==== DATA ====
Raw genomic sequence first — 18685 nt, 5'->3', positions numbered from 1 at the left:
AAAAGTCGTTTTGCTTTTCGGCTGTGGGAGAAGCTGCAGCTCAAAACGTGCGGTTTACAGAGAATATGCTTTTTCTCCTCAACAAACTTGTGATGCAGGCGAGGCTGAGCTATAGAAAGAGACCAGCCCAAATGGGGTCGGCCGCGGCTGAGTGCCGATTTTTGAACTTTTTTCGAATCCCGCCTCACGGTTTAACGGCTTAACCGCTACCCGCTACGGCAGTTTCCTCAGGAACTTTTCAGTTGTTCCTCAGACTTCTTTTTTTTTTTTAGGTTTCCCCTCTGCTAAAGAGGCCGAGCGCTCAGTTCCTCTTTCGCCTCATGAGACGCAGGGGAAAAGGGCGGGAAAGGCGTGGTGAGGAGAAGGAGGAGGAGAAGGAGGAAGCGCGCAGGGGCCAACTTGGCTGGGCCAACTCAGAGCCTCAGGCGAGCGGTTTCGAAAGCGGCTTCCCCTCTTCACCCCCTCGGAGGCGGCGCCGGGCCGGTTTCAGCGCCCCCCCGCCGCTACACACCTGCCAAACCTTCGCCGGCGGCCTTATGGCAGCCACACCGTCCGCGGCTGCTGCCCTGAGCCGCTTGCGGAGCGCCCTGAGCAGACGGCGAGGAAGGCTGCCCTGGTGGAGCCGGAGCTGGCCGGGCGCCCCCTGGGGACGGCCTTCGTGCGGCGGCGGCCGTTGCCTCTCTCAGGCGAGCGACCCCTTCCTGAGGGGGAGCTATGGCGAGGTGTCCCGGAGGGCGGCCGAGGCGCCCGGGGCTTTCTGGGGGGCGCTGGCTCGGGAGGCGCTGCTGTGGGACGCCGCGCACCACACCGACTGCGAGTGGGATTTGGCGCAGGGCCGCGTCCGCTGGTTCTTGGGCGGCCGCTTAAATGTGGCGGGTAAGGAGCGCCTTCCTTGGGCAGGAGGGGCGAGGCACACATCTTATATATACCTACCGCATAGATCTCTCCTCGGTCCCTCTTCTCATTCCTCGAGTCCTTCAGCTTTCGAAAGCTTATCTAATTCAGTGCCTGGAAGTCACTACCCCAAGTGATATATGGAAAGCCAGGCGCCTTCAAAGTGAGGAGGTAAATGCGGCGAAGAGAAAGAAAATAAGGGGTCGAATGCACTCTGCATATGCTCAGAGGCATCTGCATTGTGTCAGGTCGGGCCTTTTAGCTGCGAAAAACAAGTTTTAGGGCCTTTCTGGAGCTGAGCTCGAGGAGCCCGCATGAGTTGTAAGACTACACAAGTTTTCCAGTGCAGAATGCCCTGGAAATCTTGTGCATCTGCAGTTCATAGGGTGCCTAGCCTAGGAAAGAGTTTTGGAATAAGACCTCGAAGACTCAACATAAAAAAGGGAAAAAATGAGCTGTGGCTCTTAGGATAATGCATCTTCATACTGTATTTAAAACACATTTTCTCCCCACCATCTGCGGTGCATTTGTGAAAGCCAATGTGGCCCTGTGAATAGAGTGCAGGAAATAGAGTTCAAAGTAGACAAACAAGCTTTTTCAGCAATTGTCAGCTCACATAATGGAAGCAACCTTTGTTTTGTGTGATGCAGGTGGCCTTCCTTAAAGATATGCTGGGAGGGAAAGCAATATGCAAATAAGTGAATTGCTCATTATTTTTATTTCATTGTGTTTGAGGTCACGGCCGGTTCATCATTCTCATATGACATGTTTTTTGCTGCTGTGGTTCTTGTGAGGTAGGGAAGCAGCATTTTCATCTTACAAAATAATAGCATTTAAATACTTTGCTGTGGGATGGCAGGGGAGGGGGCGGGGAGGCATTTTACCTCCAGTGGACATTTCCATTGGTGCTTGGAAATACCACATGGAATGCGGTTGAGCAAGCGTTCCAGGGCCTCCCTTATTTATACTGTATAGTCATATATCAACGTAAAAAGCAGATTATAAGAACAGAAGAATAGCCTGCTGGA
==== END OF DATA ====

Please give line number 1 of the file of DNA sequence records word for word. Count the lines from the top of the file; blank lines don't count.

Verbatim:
Raw genomic sequence first — 18685 nt, 5'->3', positions numbered from 1 at the left: